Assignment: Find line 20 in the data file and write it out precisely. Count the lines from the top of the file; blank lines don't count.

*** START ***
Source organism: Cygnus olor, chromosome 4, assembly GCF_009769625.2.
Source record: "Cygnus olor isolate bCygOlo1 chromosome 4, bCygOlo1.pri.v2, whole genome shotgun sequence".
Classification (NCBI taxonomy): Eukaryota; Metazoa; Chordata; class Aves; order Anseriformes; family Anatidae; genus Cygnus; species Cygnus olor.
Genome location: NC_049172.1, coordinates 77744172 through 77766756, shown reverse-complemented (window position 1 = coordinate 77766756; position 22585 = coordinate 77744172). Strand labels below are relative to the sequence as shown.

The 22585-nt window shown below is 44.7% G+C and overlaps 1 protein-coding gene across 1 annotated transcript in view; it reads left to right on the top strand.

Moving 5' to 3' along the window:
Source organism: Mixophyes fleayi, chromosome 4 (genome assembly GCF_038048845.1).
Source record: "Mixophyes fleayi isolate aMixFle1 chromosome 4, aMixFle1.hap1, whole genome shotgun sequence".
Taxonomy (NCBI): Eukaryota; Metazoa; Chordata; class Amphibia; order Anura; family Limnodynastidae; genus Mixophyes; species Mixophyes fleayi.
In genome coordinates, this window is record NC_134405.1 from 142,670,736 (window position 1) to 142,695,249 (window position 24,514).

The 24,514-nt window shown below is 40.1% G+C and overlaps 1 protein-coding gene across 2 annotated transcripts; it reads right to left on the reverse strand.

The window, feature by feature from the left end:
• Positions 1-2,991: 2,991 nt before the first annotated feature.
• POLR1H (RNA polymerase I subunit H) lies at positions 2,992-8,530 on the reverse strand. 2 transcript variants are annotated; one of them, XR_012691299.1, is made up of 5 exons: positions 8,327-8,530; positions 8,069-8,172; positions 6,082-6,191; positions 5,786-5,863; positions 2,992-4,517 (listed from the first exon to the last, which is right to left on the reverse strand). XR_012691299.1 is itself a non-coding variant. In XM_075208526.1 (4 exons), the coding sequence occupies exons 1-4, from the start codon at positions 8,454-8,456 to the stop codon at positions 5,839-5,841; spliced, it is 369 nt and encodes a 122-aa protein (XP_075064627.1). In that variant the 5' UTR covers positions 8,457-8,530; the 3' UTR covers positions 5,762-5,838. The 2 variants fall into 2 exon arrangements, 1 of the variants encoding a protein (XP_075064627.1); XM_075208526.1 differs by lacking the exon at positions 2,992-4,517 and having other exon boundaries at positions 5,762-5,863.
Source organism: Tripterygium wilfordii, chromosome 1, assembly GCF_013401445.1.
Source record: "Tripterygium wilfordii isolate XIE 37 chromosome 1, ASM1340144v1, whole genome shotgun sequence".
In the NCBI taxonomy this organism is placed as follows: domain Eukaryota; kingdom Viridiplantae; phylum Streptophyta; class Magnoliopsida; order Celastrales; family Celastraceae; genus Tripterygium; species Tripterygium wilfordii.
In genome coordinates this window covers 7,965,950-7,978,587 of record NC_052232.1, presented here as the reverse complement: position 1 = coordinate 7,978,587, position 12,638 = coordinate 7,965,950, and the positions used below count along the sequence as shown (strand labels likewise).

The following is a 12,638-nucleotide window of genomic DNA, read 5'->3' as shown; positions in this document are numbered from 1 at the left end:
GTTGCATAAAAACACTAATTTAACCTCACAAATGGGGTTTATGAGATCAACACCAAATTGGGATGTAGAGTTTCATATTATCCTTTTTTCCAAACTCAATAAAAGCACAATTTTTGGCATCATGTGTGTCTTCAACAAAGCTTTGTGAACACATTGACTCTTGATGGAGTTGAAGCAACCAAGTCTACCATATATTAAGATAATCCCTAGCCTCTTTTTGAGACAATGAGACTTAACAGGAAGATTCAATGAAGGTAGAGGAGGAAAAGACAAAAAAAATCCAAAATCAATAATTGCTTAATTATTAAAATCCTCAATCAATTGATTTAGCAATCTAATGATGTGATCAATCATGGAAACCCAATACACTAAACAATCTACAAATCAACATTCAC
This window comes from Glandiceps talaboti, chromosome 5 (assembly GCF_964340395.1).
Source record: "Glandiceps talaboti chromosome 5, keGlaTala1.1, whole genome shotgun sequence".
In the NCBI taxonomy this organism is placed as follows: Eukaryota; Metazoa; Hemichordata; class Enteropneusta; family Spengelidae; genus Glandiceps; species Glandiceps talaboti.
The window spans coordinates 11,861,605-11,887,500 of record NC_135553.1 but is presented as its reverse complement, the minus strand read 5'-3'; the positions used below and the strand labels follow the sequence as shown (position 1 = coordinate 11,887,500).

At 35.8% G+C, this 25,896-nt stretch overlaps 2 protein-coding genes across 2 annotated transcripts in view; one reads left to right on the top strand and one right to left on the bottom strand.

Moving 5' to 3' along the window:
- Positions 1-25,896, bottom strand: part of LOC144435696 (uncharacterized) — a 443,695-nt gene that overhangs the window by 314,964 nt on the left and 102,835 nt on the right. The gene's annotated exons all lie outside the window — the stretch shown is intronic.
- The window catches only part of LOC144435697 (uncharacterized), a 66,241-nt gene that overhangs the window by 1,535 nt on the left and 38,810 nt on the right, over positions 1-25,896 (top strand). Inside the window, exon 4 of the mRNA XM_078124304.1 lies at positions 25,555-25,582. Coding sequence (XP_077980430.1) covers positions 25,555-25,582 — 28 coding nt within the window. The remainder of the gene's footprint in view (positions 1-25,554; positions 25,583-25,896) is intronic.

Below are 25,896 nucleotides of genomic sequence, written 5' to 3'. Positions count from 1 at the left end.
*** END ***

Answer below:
GTTGCATAAAAACACTAATTTAACCTCACAAATGGGGTTTATGAGATCAACACCAAATTGGGATGTAGAGTTTCATATTATCCTTTTTTCCAAACTCAATAAAAGCACAATTTTTGGCATCATGTGTGTCTTCAACAAAGCTTTGTGAACACATTGACTCTTGATGGAGTTGAAGCAACCAAGTCTACCATATATTAAGATAATCCCTAGCCTCTTTTTGAGACAATGAGACTTAACAGGAAGATTCAATGAAGGTAGAGGAGGAAAAGACAAAAAAAATCCAAAATCAATAATTGCTTAATTATTAAAATCCTCAATCAATTGATTTAGCAATCTAATGATGTGATCAATCATGGAAACCCAATACACTAAACAATCTACAAATCAACATTCAC